Eustacia hopes that Clym will whisk her away to a life of glamour and luxury in Paris. Clym, though, has no intention of ever leaving the Heath again. He is weary of the phoniness and materialism of that life and perhaps feels guilty at the privileges his high birth has afforded him. Clym’s ambition is to use his family’s wealth to found a school where he will teach. Though well-meaning, Clym has no credentials, little knowledge, nor any appreciation of whether the education he hopes to provide will be of any practical use to rural children on the heath. His idea of Eustacia as a woman of simple inclinations, an ideal partner for his new life, fuelled by the ignorant suspicion held by locals that she is a witch, is just as deluded as her idea of his cosmopolitanism.
Was Yeobright’s mind well-proportioned? No. A well-proportioned mind is one which shows no particular bias; one of which we may safely say that it will never cause its owner to be confined as a madman, tortured as a heretic, or crucified as a blasphemer. Also, on the other hand, that it will never cause him to be applauded as a prophet, revered as a priest, or exalted as a king. Its usual blessings are happiness and mediocrity.
Take all the varying hates felt by Eustacia Vye towards the heath, and translate them into loves, and you have the heart of Clym. He gazed upon the wide prospect as he walked, and was glad.
Clym’s mother is appalled by both her son’s future ambitions and by his choice of wife. Misunderstandings become arguments which become irreconcilable differences between Eustacia and Mrs Yeobright and drive a wedge between Clym and his mother. Over the course of a year, from one Guy Fawkes to the next, marriages become strained, the fortunes of some rise while others fall and jealousies, rivalries and tempting prospects invite tragedy.
The Return of the Native is the second Thomas Hardy novel I have read and, while I did not enjoy it nearly as much as I enjoyed Far From the Madding Crowd, it still provides plenty of material for thought and discussion.
The most obvious is a comparison between the two novel’s respective heroines. As tempting as it is in the twenty-first century to celebrate Far From the Madding Crowd’s Bathsheba as a strong, independent, wilful and ambitious young woman; The Return of the Native’s Eustacia reminds us that, for the 19th century, Bathsheba has had the luxury of fulfilling these traits due to the good fortune of a timely inheritance. Eustacia, in contrast, is trapped, unfulfilled and powerless. That being said, they are not of the same character. If Eustacia were to come into an inheritance she would most likely spend it very differently; escaping rural England for life in Paris, such are her superficial ambitions.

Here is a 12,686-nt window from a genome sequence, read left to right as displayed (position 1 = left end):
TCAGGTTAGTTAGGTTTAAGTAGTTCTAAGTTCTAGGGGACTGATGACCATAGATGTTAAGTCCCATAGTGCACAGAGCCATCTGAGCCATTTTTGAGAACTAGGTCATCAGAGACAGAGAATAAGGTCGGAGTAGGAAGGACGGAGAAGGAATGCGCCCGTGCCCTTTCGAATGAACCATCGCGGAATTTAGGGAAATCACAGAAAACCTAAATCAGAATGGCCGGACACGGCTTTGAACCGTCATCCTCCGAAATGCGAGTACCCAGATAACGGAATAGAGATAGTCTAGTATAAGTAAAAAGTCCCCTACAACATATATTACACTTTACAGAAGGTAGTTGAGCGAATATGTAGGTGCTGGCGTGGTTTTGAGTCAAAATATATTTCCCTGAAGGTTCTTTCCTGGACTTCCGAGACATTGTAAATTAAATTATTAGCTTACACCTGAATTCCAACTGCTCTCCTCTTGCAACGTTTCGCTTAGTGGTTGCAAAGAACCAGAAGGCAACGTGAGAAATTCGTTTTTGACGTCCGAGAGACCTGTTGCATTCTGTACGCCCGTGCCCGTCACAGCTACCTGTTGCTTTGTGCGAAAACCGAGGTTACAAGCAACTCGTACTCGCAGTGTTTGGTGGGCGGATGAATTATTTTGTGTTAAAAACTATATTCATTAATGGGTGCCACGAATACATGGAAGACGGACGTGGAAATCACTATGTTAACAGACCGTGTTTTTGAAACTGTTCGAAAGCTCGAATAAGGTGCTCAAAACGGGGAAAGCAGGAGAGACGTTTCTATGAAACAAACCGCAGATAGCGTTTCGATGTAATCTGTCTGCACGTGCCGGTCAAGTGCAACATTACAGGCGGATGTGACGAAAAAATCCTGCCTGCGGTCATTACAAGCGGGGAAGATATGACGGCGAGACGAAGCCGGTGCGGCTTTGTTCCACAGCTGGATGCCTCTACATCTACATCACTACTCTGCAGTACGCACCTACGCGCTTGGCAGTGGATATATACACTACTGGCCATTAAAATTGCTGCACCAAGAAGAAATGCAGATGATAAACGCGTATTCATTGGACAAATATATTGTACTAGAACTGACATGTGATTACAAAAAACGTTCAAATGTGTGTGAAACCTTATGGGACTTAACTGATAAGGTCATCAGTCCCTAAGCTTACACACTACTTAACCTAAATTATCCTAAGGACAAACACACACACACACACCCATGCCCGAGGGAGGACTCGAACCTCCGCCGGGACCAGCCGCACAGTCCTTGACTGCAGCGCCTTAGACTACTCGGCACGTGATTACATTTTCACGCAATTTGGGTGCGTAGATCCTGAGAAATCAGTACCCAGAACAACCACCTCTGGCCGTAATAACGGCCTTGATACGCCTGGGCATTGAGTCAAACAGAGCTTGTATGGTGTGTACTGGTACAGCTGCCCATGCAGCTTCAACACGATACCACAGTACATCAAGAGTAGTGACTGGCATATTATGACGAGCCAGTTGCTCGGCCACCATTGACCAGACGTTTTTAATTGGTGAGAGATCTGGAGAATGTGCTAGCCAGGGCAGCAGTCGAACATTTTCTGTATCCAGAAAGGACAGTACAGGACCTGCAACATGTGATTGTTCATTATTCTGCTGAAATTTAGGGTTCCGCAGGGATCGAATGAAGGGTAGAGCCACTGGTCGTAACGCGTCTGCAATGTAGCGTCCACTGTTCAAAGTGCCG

Another aspect worth contemplating is what we today would call the ‘complexity’ of the characters. Particularly Venn and Wildeve. The reader is tempted to regard Wildeve as a scoundrel for his wavering and duplicitousness, but his loyalty to Eustacia shows the sort of man he could be in different circumstances. Meanwhile, Venn’s selfless determination to protect Thomasin’s happiness appears to do him credit though the lengths he goes to – meddling in another couple’s relationship, taking pleasure in defeating his rival – suggests otherwise.
Like Far From the Madding Crowd (and I suspect, most of Hardy’s work), the blurring of social lines as material fortunes change is a theme here as well. With the blurring of the social strata comes the blurring of the appropriateness of chivalry as shown by the actions of Venn and Wildeve towards another man’s wife, or towards a woman who is not his wife, respectively. Also like elsewhere, Hardy shows a lot of consideration for all the intricacies of the problems created by the situation the characters find themselves in. Their traits and motivations, possibly actions and outcomes are far more complex than I can describe here and add richness to the story.
Another aspect of this novel that readers cannot fail to notice is that it is saturated with references – Biblical, classical and pagan; religious, historical and mythological. In her introduction to this edition, Penny Boumelha suggests that the aim of this metafictional device is to elevate the story and its characters. With his frequent use of references, Hardy is suggesting that powerful stories are not reserved only for heroes, kings and deities but also for ordinary people in rural backwaters. That being said, because of its setting, The Return of the Native does not offer the insight into the lives of the rural working class that Far From the Madding Crowd does.
A final point I want to raise comes from an appendix to this edition (it is not clear who the author of it is). The point being that it is unclear what the context for The Return of the Native is. Though first published in 1878, the novel is set in the 1840’s, during Hardy’s childhood, and the conflict between a man and his mother over a woman not approved of is somewhat unique in Hardy’s fiction. There is some speculation that this aspect is drawn from Hardy’s own life experiences but the details which may prove it are unknown and may never be known.
The Return of the Native may not be as entertaining as Far From the Madding Crowd. Its flawed characters may not provide the reader the satisfaction of hoping for an outcome that will be best for all. And its tragic heroine invites comparisons to Madame Bovary and Anna Karenina. But Hardy continues to give plenty of food for thought; on the lack of self-determination and fulfillment for women, the difficulties of choosing the right partner, the futility of thinking people will change and the poor correlation between goodness and material success.
For reviews of other Thomas Hardy novels, see here.